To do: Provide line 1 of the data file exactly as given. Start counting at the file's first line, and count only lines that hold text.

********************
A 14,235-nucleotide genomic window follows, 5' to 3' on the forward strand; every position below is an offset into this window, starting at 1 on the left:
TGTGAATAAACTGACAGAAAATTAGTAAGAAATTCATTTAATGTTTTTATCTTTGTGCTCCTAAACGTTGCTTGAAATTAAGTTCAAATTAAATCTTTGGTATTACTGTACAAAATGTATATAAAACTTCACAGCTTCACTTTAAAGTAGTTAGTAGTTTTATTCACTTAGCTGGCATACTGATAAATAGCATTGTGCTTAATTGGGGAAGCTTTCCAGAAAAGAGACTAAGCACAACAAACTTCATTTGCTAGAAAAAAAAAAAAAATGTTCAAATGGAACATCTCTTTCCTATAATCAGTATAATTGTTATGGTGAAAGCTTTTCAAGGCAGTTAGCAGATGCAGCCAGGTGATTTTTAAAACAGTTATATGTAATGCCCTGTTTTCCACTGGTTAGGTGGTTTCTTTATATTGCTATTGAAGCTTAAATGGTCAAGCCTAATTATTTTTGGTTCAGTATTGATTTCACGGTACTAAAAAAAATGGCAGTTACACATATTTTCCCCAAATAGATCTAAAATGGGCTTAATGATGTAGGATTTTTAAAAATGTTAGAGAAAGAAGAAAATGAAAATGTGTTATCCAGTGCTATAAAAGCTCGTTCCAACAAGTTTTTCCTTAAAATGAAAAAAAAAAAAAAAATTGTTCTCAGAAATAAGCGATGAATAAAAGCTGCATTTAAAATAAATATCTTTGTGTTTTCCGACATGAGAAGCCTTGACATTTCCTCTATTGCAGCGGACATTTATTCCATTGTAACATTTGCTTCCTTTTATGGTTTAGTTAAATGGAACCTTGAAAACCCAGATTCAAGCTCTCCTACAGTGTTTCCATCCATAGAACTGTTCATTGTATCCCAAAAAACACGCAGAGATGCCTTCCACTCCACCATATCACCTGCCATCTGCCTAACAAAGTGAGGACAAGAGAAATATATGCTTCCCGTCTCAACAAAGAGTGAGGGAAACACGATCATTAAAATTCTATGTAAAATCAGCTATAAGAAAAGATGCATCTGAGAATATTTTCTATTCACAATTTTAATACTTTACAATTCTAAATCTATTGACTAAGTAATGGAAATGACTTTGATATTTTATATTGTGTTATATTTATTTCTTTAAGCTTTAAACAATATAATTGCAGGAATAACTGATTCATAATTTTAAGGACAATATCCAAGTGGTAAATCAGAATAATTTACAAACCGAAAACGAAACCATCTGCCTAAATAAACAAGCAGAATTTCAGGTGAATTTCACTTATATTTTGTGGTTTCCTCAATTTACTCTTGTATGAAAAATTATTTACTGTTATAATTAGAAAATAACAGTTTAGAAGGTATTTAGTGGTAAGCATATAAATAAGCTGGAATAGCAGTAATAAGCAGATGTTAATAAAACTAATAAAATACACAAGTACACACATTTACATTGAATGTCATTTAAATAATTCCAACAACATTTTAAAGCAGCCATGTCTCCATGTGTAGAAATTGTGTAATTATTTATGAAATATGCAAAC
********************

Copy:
A 14,235-nucleotide genomic window follows, 5' to 3' on the forward strand; every position below is an offset into this window, starting at 1 on the left: